Above Ground has long questioned Export Development Canada’s assessment of environmental and human rights risks posed by its clients' operations. Now the auditor general is warning there are “significant deficiencies” in the agency’s overall management of risk.
Ongoing media coverage regarding the sale of a Bombardier jet to the Gupta family has triggered an important public debate about the accountability and transparency of Export Development Canada. With Parliament set to review EDC’s governing legislation this year, the timing for such a discussion could not be better.
Last fall we wrote to Canada’s environment minister urging that the government include in its review of fossil fuel subsidies the billions in support it provides to oil and gas companies each year through Export Development Canada (EDC). We have now received confirmation that “EDC has been included as a part of this review.”
Next week a group of indigenous activists from Malaysia, accompanied by the NGO Bruno Manser Fund (BMF), will travel to Canada to call attention to the decades of clear-cut logging that has razed the rainforests of Borneo and allegedly enriched a Malaysian family accused of money laundering through a Canadian company.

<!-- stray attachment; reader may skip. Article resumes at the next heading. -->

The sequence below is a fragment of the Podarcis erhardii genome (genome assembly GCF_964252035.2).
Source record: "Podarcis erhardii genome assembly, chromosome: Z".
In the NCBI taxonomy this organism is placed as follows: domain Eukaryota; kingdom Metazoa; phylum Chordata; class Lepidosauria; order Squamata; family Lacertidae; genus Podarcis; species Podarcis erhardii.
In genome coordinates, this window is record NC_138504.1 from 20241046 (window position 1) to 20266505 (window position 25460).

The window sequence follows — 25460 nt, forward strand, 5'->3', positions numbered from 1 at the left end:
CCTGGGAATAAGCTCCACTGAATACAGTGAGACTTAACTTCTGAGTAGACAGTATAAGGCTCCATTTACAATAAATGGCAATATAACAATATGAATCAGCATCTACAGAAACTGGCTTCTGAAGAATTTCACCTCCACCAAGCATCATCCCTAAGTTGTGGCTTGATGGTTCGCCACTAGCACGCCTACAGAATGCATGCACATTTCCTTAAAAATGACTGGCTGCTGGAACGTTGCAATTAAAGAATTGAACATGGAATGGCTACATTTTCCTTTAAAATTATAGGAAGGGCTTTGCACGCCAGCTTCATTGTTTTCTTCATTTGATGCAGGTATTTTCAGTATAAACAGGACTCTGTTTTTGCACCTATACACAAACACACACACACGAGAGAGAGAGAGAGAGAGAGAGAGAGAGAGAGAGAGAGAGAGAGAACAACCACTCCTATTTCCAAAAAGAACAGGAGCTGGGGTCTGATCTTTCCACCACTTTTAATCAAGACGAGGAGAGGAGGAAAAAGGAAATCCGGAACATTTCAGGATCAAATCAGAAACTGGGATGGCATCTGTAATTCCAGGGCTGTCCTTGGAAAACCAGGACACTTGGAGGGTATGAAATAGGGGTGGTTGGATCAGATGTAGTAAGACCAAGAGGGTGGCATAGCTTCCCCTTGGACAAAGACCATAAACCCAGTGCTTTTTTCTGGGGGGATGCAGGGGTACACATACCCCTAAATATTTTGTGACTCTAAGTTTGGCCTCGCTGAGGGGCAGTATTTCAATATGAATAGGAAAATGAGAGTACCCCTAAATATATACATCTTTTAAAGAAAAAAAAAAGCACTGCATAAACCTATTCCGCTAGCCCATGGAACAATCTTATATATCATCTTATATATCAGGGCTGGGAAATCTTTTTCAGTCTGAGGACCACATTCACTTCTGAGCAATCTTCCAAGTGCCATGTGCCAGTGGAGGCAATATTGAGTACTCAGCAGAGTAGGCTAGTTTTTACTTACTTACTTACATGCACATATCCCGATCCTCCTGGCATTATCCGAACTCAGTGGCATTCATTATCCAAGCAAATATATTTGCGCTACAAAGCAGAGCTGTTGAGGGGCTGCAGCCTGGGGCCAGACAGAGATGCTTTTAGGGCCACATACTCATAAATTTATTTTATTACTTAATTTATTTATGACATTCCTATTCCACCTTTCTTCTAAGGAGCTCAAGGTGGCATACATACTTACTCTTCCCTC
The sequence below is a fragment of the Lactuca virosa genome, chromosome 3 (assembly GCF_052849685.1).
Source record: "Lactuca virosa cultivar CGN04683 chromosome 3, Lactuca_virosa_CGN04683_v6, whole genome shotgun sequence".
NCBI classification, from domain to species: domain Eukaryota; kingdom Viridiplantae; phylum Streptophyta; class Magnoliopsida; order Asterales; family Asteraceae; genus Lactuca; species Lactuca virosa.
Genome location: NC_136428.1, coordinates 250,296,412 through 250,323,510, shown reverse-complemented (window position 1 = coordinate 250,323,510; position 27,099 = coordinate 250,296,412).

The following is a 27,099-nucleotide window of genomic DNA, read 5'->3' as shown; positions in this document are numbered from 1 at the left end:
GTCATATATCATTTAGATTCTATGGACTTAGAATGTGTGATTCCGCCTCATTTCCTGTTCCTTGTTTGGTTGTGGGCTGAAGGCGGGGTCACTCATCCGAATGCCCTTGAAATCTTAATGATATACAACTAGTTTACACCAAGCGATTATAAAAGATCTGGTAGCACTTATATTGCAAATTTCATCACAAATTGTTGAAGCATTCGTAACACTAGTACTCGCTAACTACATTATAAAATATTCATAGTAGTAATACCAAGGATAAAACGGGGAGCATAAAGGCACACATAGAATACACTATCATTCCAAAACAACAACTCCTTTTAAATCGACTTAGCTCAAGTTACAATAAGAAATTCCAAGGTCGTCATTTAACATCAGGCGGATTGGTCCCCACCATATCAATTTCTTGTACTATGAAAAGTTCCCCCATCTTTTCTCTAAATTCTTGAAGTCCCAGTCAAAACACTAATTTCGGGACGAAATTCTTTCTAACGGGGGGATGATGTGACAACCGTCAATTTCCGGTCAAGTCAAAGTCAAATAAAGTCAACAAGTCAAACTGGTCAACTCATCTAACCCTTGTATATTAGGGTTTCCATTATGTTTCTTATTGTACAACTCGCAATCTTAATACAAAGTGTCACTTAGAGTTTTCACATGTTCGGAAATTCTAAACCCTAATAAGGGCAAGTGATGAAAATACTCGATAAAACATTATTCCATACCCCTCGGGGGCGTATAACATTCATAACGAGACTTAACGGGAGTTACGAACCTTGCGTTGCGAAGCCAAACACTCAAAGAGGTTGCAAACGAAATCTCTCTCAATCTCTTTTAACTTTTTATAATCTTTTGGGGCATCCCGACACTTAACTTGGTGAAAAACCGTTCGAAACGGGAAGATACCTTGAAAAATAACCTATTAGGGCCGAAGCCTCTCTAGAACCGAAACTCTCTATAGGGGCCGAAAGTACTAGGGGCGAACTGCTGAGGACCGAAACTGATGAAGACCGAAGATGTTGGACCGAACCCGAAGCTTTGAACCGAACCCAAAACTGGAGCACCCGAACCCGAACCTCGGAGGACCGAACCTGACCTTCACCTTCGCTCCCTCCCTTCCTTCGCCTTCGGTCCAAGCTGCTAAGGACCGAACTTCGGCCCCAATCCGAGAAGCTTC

Today, in partnership with colleagues in Europe and the U.S., Above Ground introduces www.BHRinLaw.org. This site provides up-to-date news and summaries of developments in the push to make business respect for human rights across borders a legally enforceable requirement, through legislation and case law.
Earlier this year, Export Development Canada (EDC) was tasked with running Canada’s new Development Finance Institute. In its new role financing private investment for the purposes of poverty alleviation and sustainable development, EDC will need to adopt robust due diligence practices to ensure the investments it supports respect human rights and the environment.